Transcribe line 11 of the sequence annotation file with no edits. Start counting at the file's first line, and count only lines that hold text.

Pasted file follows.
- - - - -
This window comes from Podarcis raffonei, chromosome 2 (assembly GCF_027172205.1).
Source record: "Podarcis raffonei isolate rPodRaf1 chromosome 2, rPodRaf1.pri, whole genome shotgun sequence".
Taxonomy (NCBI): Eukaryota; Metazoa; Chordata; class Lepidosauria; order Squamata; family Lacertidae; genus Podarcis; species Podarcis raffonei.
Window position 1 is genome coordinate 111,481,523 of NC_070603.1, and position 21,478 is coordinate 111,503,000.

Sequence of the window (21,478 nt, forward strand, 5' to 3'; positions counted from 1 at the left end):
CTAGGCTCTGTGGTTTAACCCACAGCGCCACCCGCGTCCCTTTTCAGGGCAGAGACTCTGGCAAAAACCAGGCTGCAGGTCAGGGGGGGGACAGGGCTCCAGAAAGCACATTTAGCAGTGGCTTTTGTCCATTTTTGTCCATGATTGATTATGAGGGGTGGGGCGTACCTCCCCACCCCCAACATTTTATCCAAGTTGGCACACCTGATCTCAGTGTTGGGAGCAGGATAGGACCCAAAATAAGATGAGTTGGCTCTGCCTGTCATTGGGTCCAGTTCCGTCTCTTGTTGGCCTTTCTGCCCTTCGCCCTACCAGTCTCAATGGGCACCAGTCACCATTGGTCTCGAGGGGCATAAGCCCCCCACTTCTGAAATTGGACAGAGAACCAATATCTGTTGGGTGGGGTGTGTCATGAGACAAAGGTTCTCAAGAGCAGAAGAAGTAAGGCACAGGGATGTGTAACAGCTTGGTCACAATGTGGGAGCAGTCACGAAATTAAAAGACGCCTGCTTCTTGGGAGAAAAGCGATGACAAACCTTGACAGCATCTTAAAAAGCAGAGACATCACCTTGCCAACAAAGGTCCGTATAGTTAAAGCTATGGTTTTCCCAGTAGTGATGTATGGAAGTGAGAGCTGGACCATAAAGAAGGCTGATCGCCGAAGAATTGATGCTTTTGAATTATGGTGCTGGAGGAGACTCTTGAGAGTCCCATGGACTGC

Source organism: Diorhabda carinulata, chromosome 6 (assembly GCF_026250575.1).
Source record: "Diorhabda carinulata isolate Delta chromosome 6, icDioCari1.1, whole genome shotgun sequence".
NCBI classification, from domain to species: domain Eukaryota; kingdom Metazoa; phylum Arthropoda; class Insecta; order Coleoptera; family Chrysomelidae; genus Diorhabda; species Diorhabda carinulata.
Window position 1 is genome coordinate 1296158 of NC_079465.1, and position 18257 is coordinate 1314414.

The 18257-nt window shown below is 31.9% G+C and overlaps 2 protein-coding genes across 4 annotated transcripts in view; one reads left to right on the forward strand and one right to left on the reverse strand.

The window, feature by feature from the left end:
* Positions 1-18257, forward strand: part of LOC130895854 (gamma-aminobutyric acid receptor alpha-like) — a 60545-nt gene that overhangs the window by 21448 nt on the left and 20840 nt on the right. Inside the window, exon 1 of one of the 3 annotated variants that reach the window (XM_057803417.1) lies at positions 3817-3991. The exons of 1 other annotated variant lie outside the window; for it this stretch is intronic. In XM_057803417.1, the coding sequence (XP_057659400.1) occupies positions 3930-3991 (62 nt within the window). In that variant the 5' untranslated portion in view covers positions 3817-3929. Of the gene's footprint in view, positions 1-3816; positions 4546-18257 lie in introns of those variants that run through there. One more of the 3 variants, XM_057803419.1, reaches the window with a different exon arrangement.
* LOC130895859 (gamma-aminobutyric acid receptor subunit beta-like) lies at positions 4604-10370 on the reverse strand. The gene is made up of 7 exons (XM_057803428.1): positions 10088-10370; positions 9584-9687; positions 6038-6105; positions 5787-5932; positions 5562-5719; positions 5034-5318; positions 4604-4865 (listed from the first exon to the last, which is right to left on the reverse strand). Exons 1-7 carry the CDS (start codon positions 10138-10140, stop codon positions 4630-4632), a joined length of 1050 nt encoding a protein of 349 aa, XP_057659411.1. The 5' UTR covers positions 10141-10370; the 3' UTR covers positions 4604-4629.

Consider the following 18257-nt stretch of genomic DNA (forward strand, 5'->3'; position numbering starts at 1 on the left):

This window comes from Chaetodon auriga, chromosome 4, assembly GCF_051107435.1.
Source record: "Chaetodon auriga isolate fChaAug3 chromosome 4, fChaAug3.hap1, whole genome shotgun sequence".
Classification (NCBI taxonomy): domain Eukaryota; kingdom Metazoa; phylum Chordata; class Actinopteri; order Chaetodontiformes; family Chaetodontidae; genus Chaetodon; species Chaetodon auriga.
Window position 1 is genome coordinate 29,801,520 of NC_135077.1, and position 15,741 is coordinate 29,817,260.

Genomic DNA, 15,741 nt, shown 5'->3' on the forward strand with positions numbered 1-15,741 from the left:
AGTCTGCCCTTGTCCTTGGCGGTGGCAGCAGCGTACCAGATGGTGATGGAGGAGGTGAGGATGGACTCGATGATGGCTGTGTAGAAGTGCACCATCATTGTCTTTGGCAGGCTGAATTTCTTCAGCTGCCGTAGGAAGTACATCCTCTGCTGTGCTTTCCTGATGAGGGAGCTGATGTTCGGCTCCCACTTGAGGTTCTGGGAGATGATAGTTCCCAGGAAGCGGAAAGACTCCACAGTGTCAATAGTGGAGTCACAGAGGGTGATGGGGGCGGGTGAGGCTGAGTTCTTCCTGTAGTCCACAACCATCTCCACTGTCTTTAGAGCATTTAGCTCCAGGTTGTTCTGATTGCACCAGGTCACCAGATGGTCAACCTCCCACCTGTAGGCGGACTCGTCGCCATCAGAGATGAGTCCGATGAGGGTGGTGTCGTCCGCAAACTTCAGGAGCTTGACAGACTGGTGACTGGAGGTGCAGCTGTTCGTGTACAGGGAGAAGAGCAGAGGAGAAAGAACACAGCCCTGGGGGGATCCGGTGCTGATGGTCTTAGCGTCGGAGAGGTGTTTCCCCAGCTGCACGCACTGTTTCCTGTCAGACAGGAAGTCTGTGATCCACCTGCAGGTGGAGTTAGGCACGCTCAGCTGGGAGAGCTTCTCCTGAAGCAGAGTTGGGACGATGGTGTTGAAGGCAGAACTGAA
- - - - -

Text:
The 18257-nt window shown below is 31.9% G+C and overlaps 2 protein-coding genes across 4 annotated transcripts in view; one reads left to right on the forward strand and one right to left on the reverse strand.